The main feature of the complex is the Foro Universal, which contains Siquiero´s mural called “La Marcha de la Humanidad” (The March of Humanity). The panels on the Foro plus the exterior work measure 8,700m2, the largest mural in the world.[3][5] The Foro takes up most of the interior space, covered by a vault which measures 900m2 and with 2,400m2 of its walls and ceiling covered by Siquieros’ work.[12] There are seven main panels to the work. Panel 1 is dedicated to man representing the creation, domination and use of science. Panel 2 has three main elements: a volcano, a nahual and a tree. Panel 3 consists of an amate tree, a “leader” and a recently sprouted tree. Panel 4 is called “The Woman” and represents peace, culture and harmony in a future society. Panel 5 contains seven compositions which are named “Primitive man,” “The proletariat woman pregnant,” “The Crow Man,” “The march of the mothers,” “The mix of races,” “The lynched black” and “The Pimas and the Yaquis.” Panel 6 has three main elements of “The demagogue,” “Men, women and children” and “The leader.” Panel 7 is painted on the ceiling and consists of four main elements called “The eagle,” “The red star,” “The astronauts” and “The white star.”[13] Visitors to see the mural can also experience a sound and light show about the work, with narration in the voice of Siqueiros. For this show, the stage can hold up to 1000 people and rotates towards the different sections of the mural.[1][12]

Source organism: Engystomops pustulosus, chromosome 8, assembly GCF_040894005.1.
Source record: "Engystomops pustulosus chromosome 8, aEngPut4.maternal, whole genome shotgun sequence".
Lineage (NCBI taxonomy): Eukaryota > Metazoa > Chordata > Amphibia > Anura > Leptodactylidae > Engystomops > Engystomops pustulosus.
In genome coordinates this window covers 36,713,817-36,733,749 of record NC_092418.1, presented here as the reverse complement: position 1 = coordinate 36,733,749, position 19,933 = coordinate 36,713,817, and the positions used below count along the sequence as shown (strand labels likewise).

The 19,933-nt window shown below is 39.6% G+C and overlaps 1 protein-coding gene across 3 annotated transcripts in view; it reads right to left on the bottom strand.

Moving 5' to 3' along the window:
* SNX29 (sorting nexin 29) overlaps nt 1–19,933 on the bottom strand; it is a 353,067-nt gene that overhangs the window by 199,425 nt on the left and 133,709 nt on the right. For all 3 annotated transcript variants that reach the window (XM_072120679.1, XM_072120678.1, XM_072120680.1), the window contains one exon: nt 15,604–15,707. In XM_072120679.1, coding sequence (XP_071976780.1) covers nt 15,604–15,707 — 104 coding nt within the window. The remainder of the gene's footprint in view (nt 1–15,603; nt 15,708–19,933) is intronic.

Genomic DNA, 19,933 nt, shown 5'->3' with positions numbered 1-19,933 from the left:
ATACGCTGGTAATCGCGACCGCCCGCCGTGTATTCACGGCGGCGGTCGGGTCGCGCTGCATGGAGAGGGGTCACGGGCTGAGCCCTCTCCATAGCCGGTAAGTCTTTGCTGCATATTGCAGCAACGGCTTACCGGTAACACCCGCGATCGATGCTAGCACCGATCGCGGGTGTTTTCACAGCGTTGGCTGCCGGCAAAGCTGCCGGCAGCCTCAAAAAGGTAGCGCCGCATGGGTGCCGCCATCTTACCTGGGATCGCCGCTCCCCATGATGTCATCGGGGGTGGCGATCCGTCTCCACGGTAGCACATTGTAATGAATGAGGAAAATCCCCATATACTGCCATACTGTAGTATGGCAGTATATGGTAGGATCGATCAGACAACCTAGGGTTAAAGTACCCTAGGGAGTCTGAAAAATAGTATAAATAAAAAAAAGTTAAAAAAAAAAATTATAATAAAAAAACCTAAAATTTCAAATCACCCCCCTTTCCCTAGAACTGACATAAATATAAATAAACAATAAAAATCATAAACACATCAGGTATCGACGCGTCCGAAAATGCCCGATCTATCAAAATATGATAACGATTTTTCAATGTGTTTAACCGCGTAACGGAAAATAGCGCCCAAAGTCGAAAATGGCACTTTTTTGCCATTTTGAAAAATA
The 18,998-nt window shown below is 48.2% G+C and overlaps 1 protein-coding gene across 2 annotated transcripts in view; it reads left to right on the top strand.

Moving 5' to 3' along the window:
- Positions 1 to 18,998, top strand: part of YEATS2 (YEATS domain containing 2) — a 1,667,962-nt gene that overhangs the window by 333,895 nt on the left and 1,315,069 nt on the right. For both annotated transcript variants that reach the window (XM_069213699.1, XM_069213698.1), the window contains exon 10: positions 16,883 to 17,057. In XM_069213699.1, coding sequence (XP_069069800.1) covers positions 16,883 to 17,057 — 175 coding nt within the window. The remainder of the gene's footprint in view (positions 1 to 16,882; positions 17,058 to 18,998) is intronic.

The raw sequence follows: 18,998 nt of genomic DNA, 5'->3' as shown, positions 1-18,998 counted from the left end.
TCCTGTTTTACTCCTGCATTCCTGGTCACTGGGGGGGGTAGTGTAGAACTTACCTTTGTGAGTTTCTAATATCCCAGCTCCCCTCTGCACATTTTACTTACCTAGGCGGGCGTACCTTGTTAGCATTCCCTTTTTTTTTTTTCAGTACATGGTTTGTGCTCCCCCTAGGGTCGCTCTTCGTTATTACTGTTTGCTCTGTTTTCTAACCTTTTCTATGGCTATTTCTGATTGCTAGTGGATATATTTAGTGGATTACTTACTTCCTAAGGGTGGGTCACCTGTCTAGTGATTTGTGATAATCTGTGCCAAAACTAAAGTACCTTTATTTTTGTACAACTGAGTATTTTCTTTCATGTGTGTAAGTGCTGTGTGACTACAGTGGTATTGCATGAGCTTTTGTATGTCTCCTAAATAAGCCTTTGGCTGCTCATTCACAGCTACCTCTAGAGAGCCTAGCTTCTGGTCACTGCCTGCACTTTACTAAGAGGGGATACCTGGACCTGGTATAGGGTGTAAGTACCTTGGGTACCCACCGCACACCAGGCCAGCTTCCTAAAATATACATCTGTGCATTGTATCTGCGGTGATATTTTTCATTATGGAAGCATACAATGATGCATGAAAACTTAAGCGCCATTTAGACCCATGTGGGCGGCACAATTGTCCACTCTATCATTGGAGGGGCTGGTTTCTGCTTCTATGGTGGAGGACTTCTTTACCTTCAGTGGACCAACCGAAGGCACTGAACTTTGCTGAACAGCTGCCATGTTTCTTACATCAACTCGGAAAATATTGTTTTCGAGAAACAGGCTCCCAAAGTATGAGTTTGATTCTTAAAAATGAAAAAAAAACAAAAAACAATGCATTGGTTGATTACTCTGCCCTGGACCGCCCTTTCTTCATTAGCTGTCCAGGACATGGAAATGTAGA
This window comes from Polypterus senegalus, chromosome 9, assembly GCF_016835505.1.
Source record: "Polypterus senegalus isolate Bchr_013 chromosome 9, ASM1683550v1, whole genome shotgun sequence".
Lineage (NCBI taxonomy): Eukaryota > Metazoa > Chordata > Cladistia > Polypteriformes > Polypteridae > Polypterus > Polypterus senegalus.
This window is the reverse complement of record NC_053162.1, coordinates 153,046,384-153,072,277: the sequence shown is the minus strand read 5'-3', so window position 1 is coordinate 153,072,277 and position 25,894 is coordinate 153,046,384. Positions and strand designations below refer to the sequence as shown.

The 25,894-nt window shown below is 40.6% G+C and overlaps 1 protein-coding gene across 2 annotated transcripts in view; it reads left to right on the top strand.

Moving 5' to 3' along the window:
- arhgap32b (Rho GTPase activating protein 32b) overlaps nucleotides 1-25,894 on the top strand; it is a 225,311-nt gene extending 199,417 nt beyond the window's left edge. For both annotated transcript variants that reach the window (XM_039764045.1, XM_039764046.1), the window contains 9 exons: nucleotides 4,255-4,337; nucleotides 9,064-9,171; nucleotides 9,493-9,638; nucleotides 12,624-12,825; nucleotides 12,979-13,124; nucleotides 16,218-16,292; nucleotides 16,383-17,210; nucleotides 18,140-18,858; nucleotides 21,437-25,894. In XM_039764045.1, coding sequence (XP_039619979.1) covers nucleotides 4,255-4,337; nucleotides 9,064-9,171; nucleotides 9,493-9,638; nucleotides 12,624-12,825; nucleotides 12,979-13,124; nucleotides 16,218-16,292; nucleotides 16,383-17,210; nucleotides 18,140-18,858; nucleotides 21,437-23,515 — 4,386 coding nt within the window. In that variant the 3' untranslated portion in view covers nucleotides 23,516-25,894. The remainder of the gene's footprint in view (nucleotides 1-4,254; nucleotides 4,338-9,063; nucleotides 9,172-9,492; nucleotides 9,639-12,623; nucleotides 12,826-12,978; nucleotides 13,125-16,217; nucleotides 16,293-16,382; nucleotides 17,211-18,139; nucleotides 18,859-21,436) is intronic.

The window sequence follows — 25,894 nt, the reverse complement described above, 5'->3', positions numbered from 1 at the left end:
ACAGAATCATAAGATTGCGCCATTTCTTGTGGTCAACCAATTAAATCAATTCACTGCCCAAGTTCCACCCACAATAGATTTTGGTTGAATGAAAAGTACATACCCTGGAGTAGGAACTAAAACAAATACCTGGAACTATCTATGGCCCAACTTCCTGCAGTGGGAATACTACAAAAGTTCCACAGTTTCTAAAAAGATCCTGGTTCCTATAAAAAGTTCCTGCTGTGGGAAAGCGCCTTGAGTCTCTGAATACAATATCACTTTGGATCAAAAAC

The building also contains a theatre, two joined galleries and other facilities. The Teatro Manuel Suárez is one of few circular Greek style theatres in the world. This theatre has 500 seats and has hosted a number of works acted by famous actors. This has included works such as “Diary of a Madman” by Nikolai Gogol, performed by actor Carlos Ancira .[14] This was the only theatre in the World Trade Center until the 3,000-seat Centro Pepsi was completed in 2012. The two galleries named after Dr. Atl and Mario Orozco Rivera. The first serves at the site museum with a space of 145m2. Its permanent exhibit consists of photographs and models and sketches related to the painting of the site’s mural. It also contains biographical information in the form of documents and photographs of Manuel Suárez y Suárez, the sponsor of the Polyforum along with that of Siqueiros.[15] The gallery contains a statue of Manuel Suárez y Suárez and personal effects of Siqueiros.[2] The second dedicated to Orozco Rivera measures 169m2 and is dedicated to temporary exhibits of painting, sculpture and photography.[15] One temporary exhibit held in 2011 was called “My Trend Week” designed to display the works of new artistic talent in architecture as well as graphic, industrial and interior design.[2] In 2011, the two galleries were linked and renovated with a modern system of lighting and ultraviolet film on its glass and other elements designed to protect the works shown there. The works are set against white, curved walls with a total exhibition space of just over 300m2. The combined space has been tentatively renamed “Espacio de Arte Emergente” (Emerging Art Space) .[2]